Van Tomiko: Van.

Do As Infinity, like many bands, is greater than the sum of its parts. When the duo announced it would break up in 2005, it seemed Do As Infinity had run its course. At the same, it was difficult to picture Van Tomiko and Owatari Ryo in another context.

Owatari’s band, MISSILE INNOVATION, didn’t have much innovation, and Van? Her solo career looks like a lot of bad planning.

First, she springs a solo album, Farewell, in 2006 with no singles to precede it — an odd course of action for a pop star in Japan. Then she releases a series of promising singles that … don’t lead to an album. Rather, she spends two years releasing covers before those singles are collected onto an album.

And the resulting work sounds like … Do As Infinity.

Sometimes you can’t help but be who you are.

If it were considered a Do As Infinity album, Van. would probably be its best in a long time. (It’s actually a lot better than the resulting reunion album, ETERNAL FLAME.)

Farewell was too genteel for the strength of Van’s voice. She could hold her own against Owatari’s muscular guitar work, and her solo debut was too watered down to pose such a challenge.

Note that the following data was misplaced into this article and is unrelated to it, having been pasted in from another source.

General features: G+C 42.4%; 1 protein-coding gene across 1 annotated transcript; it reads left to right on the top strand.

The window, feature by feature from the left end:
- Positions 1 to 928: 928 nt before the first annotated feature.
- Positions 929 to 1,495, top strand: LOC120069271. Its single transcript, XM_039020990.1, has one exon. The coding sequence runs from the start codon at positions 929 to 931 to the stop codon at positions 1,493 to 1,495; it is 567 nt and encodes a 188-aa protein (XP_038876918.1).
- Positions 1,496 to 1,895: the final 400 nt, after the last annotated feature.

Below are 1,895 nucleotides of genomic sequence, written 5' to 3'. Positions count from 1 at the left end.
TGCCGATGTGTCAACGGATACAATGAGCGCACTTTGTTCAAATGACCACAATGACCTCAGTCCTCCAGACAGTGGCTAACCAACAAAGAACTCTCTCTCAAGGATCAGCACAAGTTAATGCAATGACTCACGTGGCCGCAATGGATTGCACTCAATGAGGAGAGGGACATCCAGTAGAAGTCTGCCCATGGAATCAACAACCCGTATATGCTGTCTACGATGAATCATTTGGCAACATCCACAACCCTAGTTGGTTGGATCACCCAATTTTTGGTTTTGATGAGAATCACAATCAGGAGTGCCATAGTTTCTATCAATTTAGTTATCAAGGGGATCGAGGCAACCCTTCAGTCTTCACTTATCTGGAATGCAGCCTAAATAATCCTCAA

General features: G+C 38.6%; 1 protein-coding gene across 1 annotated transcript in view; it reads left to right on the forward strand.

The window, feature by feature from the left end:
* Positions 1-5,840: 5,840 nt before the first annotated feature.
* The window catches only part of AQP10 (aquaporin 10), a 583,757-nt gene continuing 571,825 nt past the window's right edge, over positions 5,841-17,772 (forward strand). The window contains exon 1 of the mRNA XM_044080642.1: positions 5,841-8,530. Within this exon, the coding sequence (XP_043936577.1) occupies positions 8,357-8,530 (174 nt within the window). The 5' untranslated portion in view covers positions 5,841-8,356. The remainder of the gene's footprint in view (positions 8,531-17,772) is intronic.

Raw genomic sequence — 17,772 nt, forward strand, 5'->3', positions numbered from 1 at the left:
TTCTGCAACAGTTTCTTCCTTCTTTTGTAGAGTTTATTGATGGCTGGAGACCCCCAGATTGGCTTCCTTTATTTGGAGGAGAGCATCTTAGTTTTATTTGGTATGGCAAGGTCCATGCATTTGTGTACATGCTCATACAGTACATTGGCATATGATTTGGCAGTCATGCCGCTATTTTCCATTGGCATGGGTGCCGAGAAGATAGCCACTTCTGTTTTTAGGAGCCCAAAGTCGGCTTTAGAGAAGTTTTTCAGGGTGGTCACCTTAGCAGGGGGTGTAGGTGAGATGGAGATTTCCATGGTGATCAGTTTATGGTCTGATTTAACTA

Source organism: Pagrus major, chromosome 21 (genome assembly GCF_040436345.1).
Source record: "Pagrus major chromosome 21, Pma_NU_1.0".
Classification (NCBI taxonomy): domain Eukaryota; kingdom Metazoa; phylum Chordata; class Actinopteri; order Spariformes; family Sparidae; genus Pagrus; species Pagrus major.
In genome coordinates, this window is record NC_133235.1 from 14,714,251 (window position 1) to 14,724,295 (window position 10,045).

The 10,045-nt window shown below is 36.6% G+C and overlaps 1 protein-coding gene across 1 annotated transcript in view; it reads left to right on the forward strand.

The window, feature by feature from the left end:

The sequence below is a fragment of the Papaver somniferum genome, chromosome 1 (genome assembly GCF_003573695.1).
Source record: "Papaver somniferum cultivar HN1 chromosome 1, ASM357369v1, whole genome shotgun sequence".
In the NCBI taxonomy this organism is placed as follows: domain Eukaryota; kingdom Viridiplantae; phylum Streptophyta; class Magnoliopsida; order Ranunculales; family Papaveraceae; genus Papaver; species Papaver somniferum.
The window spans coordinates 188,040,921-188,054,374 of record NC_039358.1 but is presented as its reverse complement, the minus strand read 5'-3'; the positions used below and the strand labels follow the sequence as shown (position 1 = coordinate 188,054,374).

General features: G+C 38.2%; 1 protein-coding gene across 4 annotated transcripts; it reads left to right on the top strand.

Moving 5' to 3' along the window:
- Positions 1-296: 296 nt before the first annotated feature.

Van. the album put Van the singer in a familiar, albeit proper, context — pop with a harder edge.

"Flower" opens the album with a guitar riff that could have sprung from Owatari’s fingers. "Utopia" owes a lot to early Do As Infinity single "Boukenshatachi", while the mix of heavy synthesizers, fake sitar and loud guitars on "carry out" would have fit well on New World or DEEP FOREST. Oddly enough, the album’s title track is an instrumental.

A majority of the album is culled from the singles preceding it. The "Flower" single is here in its entirety. Van fans will probably feel a bit cheated to hear so much familiar material.

Despite the seemingly throwaway nature of the album, Van. has a lot more cohesion and far better performances than the bulk of the singer’s interim solo career. This album was the one with which she should have started.

But if it weren’t for the circuitous nature of Van’s output, Do As Infinity probably would not have gotten back together. I, however, am still waiting for that reunion to pay off.